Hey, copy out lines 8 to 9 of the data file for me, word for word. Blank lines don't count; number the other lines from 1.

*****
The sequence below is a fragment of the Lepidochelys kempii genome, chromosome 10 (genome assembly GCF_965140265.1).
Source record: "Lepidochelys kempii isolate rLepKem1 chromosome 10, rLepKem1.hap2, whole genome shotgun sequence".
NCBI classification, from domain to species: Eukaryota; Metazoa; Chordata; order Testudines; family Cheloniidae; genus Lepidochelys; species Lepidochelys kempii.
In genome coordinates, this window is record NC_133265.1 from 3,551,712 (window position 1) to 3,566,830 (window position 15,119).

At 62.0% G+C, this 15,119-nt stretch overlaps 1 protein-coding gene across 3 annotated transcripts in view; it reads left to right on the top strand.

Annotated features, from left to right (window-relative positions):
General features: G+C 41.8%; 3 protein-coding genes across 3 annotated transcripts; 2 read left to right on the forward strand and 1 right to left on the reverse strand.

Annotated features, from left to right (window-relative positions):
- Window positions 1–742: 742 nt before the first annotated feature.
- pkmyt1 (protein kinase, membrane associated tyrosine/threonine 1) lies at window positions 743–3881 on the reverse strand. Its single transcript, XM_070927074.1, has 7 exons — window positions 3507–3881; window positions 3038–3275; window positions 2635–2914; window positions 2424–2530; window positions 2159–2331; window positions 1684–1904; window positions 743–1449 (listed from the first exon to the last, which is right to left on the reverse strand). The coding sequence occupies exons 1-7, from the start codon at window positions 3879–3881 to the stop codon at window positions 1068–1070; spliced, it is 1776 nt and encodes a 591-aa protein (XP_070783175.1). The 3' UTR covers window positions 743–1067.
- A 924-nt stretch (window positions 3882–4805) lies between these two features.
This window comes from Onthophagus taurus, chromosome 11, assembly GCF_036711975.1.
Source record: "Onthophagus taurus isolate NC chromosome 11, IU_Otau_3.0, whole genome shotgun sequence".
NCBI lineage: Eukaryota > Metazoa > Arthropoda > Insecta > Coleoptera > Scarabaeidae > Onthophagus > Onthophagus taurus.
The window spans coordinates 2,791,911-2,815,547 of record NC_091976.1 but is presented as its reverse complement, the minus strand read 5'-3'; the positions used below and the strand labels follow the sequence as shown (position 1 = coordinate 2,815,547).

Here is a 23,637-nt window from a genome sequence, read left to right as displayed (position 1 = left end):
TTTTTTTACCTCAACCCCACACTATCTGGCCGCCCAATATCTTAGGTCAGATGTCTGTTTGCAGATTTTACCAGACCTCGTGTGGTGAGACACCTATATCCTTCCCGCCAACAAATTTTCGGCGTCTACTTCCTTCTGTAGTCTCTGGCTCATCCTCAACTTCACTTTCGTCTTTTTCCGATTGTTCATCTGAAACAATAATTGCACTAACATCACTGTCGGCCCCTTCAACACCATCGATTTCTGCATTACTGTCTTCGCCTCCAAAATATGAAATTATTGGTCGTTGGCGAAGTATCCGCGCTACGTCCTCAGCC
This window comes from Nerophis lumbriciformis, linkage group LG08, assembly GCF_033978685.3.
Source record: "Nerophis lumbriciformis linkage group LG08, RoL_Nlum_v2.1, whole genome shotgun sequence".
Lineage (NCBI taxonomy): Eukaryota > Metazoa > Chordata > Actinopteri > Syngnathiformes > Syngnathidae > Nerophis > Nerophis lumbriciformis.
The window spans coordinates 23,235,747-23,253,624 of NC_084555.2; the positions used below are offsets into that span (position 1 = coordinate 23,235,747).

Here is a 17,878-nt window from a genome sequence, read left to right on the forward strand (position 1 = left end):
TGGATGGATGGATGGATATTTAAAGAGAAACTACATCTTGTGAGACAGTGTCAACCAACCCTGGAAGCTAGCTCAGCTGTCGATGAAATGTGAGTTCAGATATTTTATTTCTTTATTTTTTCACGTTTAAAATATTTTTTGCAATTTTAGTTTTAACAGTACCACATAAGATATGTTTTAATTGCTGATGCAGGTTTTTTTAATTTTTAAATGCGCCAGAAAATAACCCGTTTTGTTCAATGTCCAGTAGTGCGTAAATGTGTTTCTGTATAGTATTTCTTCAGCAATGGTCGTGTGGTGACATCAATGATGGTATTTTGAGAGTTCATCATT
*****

Annotated features, from left to right (window-relative positions):
- Window positions 1–742: 742 nt before the first annotated feature.